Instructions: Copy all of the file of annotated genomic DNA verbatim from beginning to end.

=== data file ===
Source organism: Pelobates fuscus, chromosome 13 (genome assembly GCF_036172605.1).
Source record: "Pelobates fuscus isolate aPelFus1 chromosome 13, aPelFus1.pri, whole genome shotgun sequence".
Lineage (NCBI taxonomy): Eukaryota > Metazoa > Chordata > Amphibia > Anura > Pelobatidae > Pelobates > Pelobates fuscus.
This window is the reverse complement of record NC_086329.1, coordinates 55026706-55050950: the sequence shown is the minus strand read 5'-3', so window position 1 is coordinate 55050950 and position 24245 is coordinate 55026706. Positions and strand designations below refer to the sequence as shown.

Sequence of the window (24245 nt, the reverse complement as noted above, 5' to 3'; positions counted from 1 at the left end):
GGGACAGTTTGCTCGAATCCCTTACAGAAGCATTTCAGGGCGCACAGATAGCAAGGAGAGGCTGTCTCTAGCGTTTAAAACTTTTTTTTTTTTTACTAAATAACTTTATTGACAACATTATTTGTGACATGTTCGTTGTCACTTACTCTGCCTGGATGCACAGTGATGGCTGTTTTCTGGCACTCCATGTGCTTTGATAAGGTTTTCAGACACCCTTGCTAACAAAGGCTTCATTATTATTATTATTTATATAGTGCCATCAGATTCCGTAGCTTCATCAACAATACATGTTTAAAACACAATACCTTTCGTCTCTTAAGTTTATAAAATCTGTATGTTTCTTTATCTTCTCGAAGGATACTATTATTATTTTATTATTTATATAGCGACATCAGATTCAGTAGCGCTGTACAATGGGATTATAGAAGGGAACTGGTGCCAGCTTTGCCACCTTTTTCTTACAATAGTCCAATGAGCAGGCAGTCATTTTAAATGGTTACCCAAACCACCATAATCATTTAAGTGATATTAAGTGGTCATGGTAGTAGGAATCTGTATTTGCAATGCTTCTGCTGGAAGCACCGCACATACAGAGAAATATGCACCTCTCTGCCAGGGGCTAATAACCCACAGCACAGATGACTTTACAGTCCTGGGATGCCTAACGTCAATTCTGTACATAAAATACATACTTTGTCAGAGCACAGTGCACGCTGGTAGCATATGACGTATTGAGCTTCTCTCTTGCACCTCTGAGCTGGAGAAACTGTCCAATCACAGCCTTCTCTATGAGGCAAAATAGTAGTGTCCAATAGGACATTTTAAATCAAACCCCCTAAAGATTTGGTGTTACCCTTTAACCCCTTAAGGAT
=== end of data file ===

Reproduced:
Source organism: Pelobates fuscus, chromosome 13 (genome assembly GCF_036172605.1).
Source record: "Pelobates fuscus isolate aPelFus1 chromosome 13, aPelFus1.pri, whole genome shotgun sequence".
Lineage (NCBI taxonomy): Eukaryota > Metazoa > Chordata > Amphibia > Anura > Pelobatidae > Pelobates > Pelobates fuscus.
This window is the reverse complement of record NC_086329.1, coordinates 55026706-55050950: the sequence shown is the minus strand read 5'-3', so window position 1 is coordinate 55050950 and position 24245 is coordinate 55026706. Positions and strand designations below refer to the sequence as shown.

Sequence of the window (24245 nt, the reverse complement as noted above, 5' to 3'; positions counted from 1 at the left end):
GGGACAGTTTGCTCGAATCCCTTACAGAAGCATTTCAGGGCGCACAGATAGCAAGGAGAGGCTGTCTCTAGCGTTTAAAACTTTTTTTTTTTTTACTAAATAACTTTATTGACAACATTATTTGTGACATGTTCGTTGTCACTTACTCTGCCTGGATGCACAGTGATGGCTGTTTTCTGGCACTCCATGTGCTTTGATAAGGTTTTCAGACACCCTTGCTAACAAAGGCTTCATTATTATTATTATTTATATAGTGCCATCAGATTCCGTAGCTTCATCAACAATACATGTTTAAAACACAATACCTTTCGTCTCTTAAGTTTATAAAATCTGTATGTTTCTTTATCTTCTCGAAGGATACTATTATTATTTTATTATTTATATAGCGACATCAGATTCAGTAGCGCTGTACAATGGGATTATAGAAGGGAACTGGTGCCAGCTTTGCCACCTTTTTCTTACAATAGTCCAATGAGCAGGCAGTCATTTTAAATGGTTACCCAAACCACCATAATCATTTAAGTGATATTAAGTGGTCATGGTAGTAGGAATCTGTATTTGCAATGCTTCTGCTGGAAGCACCGCACATACAGAGAAATATGCACCTCTCTGCCAGGGGCTAATAACCCACAGCACAGATGACTTTACAGTCCTGGGATGCCTAACGTCAATTCTGTACATAAAATACATACTTTGTCAGAGCACAGTGCACGCTGGTAGCATATGACGTATTGAGCTTCTCTCTTGCACCTCTGAGCTGGAGAAACTGTCCAATCACAGCCTTCTCTATGAGGCAAAATAGTAGTGTCCAATAGGACATTTTAAATCAAACCCCCTAAAGATTTGGTGTTACCCTTTAACCCCTTAAGGAT